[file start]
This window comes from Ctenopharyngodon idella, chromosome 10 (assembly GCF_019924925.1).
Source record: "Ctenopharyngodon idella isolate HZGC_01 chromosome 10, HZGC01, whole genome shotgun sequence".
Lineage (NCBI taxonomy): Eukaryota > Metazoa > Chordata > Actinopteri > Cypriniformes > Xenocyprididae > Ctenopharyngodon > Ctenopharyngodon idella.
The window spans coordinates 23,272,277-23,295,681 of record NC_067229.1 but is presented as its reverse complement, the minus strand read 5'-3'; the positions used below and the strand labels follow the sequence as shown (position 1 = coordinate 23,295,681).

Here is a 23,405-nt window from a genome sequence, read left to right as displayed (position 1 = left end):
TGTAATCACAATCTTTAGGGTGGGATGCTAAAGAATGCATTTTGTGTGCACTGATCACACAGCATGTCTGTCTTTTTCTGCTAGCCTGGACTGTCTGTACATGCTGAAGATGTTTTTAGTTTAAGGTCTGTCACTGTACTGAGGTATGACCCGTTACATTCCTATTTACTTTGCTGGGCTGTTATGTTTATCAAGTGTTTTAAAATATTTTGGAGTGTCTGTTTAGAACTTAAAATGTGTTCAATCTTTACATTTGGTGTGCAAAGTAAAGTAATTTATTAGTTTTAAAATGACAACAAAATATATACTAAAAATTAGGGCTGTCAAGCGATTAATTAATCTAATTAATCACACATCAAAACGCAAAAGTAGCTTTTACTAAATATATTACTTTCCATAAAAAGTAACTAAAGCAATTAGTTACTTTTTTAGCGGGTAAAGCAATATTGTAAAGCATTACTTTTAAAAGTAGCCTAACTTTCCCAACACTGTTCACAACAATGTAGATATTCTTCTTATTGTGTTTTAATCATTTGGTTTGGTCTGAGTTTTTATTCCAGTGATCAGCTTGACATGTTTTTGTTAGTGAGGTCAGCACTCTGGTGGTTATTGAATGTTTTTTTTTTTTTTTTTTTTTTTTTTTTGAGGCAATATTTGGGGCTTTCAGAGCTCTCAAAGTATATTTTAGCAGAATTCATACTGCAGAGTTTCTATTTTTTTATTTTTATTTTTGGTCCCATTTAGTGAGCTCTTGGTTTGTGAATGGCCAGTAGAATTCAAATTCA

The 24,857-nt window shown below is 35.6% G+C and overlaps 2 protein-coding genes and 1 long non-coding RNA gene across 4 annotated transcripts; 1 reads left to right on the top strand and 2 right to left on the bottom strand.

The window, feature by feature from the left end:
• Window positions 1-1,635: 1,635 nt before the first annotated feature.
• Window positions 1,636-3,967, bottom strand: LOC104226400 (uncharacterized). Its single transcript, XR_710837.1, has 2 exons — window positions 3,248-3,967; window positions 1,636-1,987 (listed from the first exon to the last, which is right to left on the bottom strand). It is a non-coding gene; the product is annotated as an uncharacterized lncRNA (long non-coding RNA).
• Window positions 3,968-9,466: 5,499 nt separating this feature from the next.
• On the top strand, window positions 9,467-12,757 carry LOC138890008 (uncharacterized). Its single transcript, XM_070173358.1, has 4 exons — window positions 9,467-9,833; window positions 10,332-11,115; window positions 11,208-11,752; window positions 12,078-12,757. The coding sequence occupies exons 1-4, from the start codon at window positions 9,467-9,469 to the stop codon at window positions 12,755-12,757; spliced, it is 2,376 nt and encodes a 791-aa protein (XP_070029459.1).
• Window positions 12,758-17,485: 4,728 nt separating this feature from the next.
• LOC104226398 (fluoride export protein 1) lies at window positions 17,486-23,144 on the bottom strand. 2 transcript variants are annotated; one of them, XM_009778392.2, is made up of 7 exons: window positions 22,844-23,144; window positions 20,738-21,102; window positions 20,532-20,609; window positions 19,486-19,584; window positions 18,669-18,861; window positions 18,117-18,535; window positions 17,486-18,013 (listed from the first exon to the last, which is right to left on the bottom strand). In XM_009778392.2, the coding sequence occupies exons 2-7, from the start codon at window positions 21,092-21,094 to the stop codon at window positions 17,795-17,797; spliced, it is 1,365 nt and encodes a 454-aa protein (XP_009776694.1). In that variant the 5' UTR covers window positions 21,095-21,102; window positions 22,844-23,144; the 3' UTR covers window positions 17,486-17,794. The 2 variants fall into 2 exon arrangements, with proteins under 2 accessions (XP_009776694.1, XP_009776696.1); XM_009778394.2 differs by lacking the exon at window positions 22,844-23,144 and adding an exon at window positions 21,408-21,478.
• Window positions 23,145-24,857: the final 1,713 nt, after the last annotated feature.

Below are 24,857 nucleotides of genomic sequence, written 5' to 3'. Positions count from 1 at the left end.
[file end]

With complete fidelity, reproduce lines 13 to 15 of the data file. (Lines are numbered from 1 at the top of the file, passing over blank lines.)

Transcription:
• Window positions 12,758-17,485: 4,728 nt separating this feature from the next.
• LOC104226398 (fluoride export protein 1) lies at window positions 17,486-23,144 on the bottom strand. 2 transcript variants are annotated; one of them, XM_009778392.2, is made up of 7 exons: window positions 22,844-23,144; window positions 20,738-21,102; window positions 20,532-20,609; window positions 19,486-19,584; window positions 18,669-18,861; window positions 18,117-18,535; window positions 17,486-18,013 (listed from the first exon to the last, which is right to left on the bottom strand). In XM_009778392.2, the coding sequence occupies exons 2-7, from the start codon at window positions 21,092-21,094 to the stop codon at window positions 17,795-17,797; spliced, it is 1,365 nt and encodes a 454-aa protein (XP_009776694.1). In that variant the 5' UTR covers window positions 21,095-21,102; window positions 22,844-23,144; the 3' UTR covers window positions 17,486-17,794. The 2 variants fall into 2 exon arrangements, with proteins under 2 accessions (XP_009776694.1, XP_009776696.1); XM_009778394.2 differs by lacking the exon at window positions 22,844-23,144 and adding an exon at window positions 21,408-21,478.
• Window positions 23,145-24,857: the final 1,713 nt, after the last annotated feature.